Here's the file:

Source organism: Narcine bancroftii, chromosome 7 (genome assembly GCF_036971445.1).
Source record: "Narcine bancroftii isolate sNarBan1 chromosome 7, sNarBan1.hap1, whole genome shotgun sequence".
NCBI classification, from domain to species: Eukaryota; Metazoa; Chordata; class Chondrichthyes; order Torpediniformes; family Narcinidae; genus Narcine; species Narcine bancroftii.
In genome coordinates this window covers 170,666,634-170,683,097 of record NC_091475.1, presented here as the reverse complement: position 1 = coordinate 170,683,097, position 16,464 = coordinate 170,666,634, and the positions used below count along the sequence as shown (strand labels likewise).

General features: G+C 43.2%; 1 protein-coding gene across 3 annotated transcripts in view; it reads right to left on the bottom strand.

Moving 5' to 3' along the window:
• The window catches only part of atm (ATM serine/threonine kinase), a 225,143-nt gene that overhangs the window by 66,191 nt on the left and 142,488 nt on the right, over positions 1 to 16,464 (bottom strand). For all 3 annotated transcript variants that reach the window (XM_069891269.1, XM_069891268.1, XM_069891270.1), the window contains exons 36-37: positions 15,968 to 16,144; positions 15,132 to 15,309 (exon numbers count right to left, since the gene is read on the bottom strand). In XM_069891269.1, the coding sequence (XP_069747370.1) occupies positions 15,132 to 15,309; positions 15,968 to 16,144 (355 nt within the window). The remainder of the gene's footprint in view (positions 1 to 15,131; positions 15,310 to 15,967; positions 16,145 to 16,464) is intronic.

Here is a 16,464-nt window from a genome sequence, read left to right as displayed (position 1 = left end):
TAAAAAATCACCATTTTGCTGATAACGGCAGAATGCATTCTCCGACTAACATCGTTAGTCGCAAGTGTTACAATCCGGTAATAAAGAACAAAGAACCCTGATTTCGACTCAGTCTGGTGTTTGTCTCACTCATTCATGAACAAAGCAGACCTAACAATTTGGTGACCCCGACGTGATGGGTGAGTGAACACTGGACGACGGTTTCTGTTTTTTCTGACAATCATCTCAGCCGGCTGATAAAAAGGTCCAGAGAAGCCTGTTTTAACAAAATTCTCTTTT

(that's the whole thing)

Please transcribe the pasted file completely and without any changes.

Source organism: Narcine bancroftii, chromosome 7 (genome assembly GCF_036971445.1).
Source record: "Narcine bancroftii isolate sNarBan1 chromosome 7, sNarBan1.hap1, whole genome shotgun sequence".
NCBI classification, from domain to species: Eukaryota; Metazoa; Chordata; class Chondrichthyes; order Torpediniformes; family Narcinidae; genus Narcine; species Narcine bancroftii.
In genome coordinates this window covers 170,666,634-170,683,097 of record NC_091475.1, presented here as the reverse complement: position 1 = coordinate 170,683,097, position 16,464 = coordinate 170,666,634, and the positions used below count along the sequence as shown (strand labels likewise).

General features: G+C 43.2%; 1 protein-coding gene across 3 annotated transcripts in view; it reads right to left on the bottom strand.

Moving 5' to 3' along the window:
• The window catches only part of atm (ATM serine/threonine kinase), a 225,143-nt gene that overhangs the window by 66,191 nt on the left and 142,488 nt on the right, over positions 1 to 16,464 (bottom strand). For all 3 annotated transcript variants that reach the window (XM_069891269.1, XM_069891268.1, XM_069891270.1), the window contains exons 36-37: positions 15,968 to 16,144; positions 15,132 to 15,309 (exon numbers count right to left, since the gene is read on the bottom strand). In XM_069891269.1, the coding sequence (XP_069747370.1) occupies positions 15,132 to 15,309; positions 15,968 to 16,144 (355 nt within the window). The remainder of the gene's footprint in view (positions 1 to 15,131; positions 15,310 to 15,967; positions 16,145 to 16,464) is intronic.

Here is a 16,464-nt window from a genome sequence, read left to right as displayed (position 1 = left end):
TAAAAAATCACCATTTTGCTGATAACGGCAGAATGCATTCTCCGACTAACATCGTTAGTCGCAAGTGTTACAATCCGGTAATAAAGAACAAAGAACCCTGATTTCGACTCAGTCTGGTGTTTGTCTCACTCATTCATGAACAAAGCAGACCTAACAATTTGGTGACCCCGACGTGATGGGTGAGTGAACACTGGACGACGGTTTCTGTTTTTTCTGACAATCATCTCAGCCGGCTGATAAAAAGGTCCAGAGAAGCCTGTTTTAACAAAATTCTCTTTT